Swedish bank Swedbank reported better-than-expected net profit for the third quarter on the back of continued strong growth for mortgages and record commission income. Nordic economies have rebounded sharply this year. This is because of the Sweden back above pre-pandemic levels, by stoking consumer spending and demand for financial services and lifting shares in the region’s banking stocks. The soaring energy prices and component shortages have also played a part in rekindling long-dormant inflation.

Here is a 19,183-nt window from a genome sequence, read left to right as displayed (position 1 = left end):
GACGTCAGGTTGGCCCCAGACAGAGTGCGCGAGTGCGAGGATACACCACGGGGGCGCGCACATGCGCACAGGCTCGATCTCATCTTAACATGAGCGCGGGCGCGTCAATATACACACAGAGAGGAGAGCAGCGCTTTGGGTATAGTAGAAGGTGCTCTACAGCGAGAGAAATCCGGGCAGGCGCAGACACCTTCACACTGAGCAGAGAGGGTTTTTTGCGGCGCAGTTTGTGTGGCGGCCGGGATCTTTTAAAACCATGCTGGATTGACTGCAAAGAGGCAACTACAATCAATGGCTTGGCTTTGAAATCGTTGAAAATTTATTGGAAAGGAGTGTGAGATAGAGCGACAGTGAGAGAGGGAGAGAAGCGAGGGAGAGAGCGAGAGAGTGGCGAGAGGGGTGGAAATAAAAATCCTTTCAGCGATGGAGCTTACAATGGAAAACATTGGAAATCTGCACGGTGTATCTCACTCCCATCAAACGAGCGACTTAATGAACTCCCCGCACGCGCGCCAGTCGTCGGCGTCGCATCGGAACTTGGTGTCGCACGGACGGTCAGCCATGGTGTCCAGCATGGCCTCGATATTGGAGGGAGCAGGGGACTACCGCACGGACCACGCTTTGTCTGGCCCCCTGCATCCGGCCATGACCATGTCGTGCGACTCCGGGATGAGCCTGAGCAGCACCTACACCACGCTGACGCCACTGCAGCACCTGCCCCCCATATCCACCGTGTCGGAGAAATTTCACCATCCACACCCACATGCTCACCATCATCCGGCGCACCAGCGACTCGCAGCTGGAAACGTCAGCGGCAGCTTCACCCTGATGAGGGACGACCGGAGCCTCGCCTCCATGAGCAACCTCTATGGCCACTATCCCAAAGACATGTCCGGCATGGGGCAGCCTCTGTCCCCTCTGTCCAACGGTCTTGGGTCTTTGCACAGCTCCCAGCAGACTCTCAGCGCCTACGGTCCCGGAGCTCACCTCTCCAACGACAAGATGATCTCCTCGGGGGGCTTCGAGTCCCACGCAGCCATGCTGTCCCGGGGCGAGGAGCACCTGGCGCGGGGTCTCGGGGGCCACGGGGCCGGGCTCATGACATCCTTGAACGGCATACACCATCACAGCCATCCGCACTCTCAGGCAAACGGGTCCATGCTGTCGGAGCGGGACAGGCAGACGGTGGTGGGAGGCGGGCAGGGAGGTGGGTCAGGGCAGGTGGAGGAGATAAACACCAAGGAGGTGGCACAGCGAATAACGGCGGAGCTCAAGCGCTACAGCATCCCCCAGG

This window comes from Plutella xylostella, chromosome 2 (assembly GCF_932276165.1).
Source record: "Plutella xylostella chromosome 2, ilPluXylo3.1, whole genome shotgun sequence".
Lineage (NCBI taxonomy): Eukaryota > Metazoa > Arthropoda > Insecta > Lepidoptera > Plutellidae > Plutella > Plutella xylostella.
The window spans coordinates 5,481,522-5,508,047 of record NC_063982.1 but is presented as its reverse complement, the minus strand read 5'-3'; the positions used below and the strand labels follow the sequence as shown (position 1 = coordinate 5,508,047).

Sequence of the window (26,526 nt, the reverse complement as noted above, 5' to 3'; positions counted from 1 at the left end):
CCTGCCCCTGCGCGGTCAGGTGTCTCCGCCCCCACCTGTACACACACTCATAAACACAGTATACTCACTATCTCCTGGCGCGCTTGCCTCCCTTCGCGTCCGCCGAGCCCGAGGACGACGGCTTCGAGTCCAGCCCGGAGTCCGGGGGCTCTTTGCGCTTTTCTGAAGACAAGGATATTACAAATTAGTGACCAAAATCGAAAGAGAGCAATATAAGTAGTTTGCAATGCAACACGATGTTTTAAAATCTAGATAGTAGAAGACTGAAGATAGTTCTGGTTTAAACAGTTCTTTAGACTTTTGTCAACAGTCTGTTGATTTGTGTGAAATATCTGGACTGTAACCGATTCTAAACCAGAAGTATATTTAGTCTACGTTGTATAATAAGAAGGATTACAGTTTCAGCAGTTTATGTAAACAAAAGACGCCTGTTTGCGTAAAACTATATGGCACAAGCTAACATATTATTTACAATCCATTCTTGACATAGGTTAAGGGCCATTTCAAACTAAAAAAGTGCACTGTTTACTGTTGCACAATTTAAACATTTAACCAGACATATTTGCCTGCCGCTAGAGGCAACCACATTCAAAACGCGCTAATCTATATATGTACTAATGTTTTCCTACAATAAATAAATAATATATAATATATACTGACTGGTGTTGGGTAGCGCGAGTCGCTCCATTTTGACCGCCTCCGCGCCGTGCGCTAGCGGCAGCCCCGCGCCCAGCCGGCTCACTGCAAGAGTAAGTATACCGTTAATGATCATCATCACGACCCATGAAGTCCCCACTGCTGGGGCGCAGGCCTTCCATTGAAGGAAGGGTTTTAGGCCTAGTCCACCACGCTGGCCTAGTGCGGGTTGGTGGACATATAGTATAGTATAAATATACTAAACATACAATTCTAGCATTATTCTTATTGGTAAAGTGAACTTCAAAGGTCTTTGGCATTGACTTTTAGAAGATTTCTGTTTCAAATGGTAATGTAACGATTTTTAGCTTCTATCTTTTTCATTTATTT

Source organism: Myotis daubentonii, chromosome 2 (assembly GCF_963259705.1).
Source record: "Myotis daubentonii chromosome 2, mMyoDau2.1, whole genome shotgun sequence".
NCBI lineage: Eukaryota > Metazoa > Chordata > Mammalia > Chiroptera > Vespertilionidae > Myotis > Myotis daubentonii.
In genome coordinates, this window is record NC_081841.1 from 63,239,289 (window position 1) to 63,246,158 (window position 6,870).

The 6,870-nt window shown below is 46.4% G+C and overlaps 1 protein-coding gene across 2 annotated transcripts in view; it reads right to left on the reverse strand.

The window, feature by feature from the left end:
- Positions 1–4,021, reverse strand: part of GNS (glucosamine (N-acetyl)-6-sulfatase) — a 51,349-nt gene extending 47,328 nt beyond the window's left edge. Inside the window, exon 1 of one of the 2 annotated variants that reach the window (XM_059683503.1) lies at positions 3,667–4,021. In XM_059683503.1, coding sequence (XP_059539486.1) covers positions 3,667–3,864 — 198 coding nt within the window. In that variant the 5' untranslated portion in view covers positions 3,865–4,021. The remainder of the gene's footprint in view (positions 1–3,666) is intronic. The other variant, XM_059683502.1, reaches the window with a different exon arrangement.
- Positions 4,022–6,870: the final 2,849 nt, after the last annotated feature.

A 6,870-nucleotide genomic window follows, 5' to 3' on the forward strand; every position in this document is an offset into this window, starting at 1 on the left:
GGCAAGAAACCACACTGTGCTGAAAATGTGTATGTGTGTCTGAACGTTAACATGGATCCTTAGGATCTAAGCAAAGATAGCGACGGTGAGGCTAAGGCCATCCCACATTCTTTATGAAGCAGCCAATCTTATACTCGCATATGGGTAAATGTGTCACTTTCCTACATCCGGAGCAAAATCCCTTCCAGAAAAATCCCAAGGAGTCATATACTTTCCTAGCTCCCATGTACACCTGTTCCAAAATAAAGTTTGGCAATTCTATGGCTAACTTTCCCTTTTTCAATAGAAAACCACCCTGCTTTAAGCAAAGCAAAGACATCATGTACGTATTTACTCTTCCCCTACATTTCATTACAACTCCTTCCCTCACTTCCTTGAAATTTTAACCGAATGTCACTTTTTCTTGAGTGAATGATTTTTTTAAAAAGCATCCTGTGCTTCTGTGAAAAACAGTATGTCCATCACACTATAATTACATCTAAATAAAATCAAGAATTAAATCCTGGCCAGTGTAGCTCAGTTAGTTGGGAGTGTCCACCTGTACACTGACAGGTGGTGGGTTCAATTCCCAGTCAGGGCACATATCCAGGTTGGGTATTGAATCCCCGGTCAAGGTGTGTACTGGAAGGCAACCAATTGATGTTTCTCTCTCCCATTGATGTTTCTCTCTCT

Sweden’s oldest retail bank said that its quarterly net profit rose to 5.50 billion Swedish crowns ($639.91 million) from 5.26 billion crowns a year earlier. This is by beating analysts’ expectations of 5.10 billion crowns. Swedbank Chief Executive Jens Henriksson told reporters that the quarter has been characterized by a gradual return to the new normal. They see a strong recovery, not least in Sweden. Swedbank said that the commission income rose to 3.80 billion crowns from 3.25 billion crowns. Interest income, including the income from mortgages, dipped to 6.59 billion crowns. Swedbank, largely unscathed by the pandemic and cash-rich after pandemic curbs on shareholder payouts, reported in October that it planned to pay 7.30 Swedish crowns per share dividend relating to 2019 and 2020.